Labor Issues For Labor Day and Beyond

By Todd A. Leeson  

It has been an eventful summer for labor unions.  As we approach Labor Day, this article summarizes several recent developments involving unions.   

AFL-CIO Aggressively Supports John Kerry for President   

As you probably know, the AFL-CIO and its affiliated unions have been spending millions of dollars in their high-profile support of John Kerry.  According to AFL-CIO President John Sweeney, the “labor movement has never been more united or working harder for a presidential candidate.”  If President Bush is reelected, it will be another defeat for the AFL-CIO.  (Indeed, the AFL-CIO is being criticized by several competing union groups such as the New Unity Partnership (NUP).  NUP bluntly states that the AFL-CIO is out of touch and ineffective.  Look for a real shakeup in the union ranks if President Bush wins.) 

While Union Membership Continues To Decline, Unions’ Election Win Rate Increases   

The number of union elections held in 2003 was 2,333 which was down from 2,723 elections in 2002.  However, unions won almost 58% of all elections held in 2003.  In Virginia, there were 20 elections in 2003, down from 33 elections in 2002.  Last year, unions won 14 out of the 20 elections in Virginia (70%). 

While the overall picture for unions continues to be bleak, they still win more than half of all elections.  Company executives and supervisors cannot let their guards down.  Please ensure that your managers are trained in union free management and are on the lookout for any signs of union organizing at your company.  

Escalating Controversy on “Neutrality” and Card Check Agreements 

As you may know, the latest union organizing tactic is to exert pressure (often indirectly) on companies to agree to so called “neutrality” agreements, a component of which is to allow union recognition on the basis of a card check as opposed to a secret ballot election.  This practice has proven to be very controversial.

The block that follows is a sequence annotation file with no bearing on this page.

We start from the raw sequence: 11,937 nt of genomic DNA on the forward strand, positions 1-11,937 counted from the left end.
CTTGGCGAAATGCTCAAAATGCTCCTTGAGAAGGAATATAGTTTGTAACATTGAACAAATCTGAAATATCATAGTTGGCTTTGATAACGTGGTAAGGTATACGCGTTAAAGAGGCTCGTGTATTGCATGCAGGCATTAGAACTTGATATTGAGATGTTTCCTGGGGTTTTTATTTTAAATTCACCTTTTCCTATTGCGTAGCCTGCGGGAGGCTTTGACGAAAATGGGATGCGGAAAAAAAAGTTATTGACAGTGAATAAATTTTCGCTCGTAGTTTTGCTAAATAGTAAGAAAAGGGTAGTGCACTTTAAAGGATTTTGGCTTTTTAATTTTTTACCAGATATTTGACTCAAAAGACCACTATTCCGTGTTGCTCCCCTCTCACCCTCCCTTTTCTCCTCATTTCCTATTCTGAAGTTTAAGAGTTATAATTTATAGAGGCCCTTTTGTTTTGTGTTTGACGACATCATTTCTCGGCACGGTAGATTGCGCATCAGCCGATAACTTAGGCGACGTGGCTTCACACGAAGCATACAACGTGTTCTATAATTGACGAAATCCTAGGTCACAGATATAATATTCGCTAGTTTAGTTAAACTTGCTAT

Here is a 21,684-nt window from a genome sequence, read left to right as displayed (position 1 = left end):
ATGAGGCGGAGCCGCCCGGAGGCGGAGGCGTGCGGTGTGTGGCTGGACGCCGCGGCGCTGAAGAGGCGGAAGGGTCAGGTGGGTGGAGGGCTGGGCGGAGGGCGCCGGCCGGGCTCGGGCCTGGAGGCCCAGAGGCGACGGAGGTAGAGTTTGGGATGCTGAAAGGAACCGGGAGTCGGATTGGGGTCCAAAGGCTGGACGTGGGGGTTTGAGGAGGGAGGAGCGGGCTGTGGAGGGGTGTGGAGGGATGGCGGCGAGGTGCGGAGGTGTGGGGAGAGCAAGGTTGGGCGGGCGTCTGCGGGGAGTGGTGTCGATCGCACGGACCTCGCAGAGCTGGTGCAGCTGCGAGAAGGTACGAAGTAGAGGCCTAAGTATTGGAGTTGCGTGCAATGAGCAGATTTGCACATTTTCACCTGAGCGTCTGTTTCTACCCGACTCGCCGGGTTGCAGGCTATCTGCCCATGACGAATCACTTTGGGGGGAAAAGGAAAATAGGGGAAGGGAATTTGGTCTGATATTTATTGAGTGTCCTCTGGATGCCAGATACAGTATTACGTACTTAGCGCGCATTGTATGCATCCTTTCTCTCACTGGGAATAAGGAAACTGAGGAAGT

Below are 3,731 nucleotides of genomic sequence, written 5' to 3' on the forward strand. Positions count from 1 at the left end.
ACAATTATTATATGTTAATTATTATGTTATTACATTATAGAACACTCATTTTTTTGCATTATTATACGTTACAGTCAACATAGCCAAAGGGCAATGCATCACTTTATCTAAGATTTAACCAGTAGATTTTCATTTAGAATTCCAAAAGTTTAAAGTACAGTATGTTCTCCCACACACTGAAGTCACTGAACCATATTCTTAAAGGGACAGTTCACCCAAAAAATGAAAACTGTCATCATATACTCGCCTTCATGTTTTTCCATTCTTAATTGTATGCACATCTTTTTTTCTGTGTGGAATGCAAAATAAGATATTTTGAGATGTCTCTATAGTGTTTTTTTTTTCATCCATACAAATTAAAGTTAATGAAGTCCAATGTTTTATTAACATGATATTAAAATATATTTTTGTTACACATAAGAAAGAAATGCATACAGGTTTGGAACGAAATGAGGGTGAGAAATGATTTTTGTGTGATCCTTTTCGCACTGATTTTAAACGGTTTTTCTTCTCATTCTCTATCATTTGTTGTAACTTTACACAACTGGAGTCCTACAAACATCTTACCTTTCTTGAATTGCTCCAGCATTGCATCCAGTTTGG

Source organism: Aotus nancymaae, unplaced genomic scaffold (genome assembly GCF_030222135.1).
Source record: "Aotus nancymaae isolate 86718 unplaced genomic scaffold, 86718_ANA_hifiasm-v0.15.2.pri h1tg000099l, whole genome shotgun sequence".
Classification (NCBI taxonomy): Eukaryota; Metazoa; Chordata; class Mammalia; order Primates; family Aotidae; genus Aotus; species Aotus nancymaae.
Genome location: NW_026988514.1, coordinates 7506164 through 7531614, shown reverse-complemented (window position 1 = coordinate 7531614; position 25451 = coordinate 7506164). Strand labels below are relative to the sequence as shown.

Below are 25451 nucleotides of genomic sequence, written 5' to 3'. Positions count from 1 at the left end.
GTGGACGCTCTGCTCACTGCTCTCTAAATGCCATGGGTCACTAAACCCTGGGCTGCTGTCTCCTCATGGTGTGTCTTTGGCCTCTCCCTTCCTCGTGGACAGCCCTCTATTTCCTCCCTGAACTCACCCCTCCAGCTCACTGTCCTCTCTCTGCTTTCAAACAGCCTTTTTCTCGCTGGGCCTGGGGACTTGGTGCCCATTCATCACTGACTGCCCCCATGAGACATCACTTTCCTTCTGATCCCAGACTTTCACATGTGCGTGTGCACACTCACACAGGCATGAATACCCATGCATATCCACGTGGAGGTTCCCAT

Stay tuned as the Labor Board will provide some guidance on these issues in the near future.  In addition, there are competing bills in Congress.  The outcome of the November elections will also be critical as to this issue.  (As an aside, it is interesting to hear union leaders and Democrats argue that the best way to determine employee “free choice” is to deny them the right to a secret ballot election supervised by the NLRB.  In contrast to this view, 84% of union members surveyed by Zogby in June opined that workers should have the right to vote on whether they want to belong to a union.)   

NLRB and Courts Continue to Decide “Salting” Cases 

Another union organizing technique is to have paid union organizers apply for jobs with companies a union seeks to organize.  If the organizer is hired, he seeks to organize the employees from within.  If the organizer is not hired, he often files an unfair labor practice charge with the NLRB.  In a case decide July 30, the NLRB, in a 2-1 decision, concluded that the company lawfully refused to hire 9 union-affiliated applicants because the evidence showed that the company had “neutral hiring polices, uniformly applied,” such as hiring applicants likely to accept pay within a targeted wage range and hiring applicants referred by other employees.  American, Inc., 342 NLRB No. 76 (July 30, 2004).  As these cases are decided on the facts, please consult with your counsel if this is a matter that may impact your business.   

NLRB Concludes That Graduate Student Assistants Are Not Statutory Employees

There have been some union organizing campaigns by graduate students assistants at several colleges.  In July, the NLRB, in a 3-2 decision involving Brown University, concluded that graduate student assistants are not employees under the National Labor Relations Act.  Brown University, 342 NLRB No. 42 (July 13, 2004).  (In so holding, the Board overruled a case it decided in 2000).  This important decision should put an end to union organizing on college campuses by student groups.

NLRB Also Rules That Employees in a Non-Union Workplace are Not Entitled to Have a Co-Worker Present at a Disciplinary Interview

In another reversal of a controversial decision by the Clinton Labor Board, the NRLB in a 3-2 decision, overruled Epilepsy Foundation of Northeast Ohio, 331 NLRB 676 (2000), and concluded that employees who work in a non-unionized workplace are not entitled under Section 7 of the National Labor Relations Act to have a co-worker accompany them to a disciplinary interview with their employer.  IBM Corp., 341 NRLB No. 148 (June 2004).



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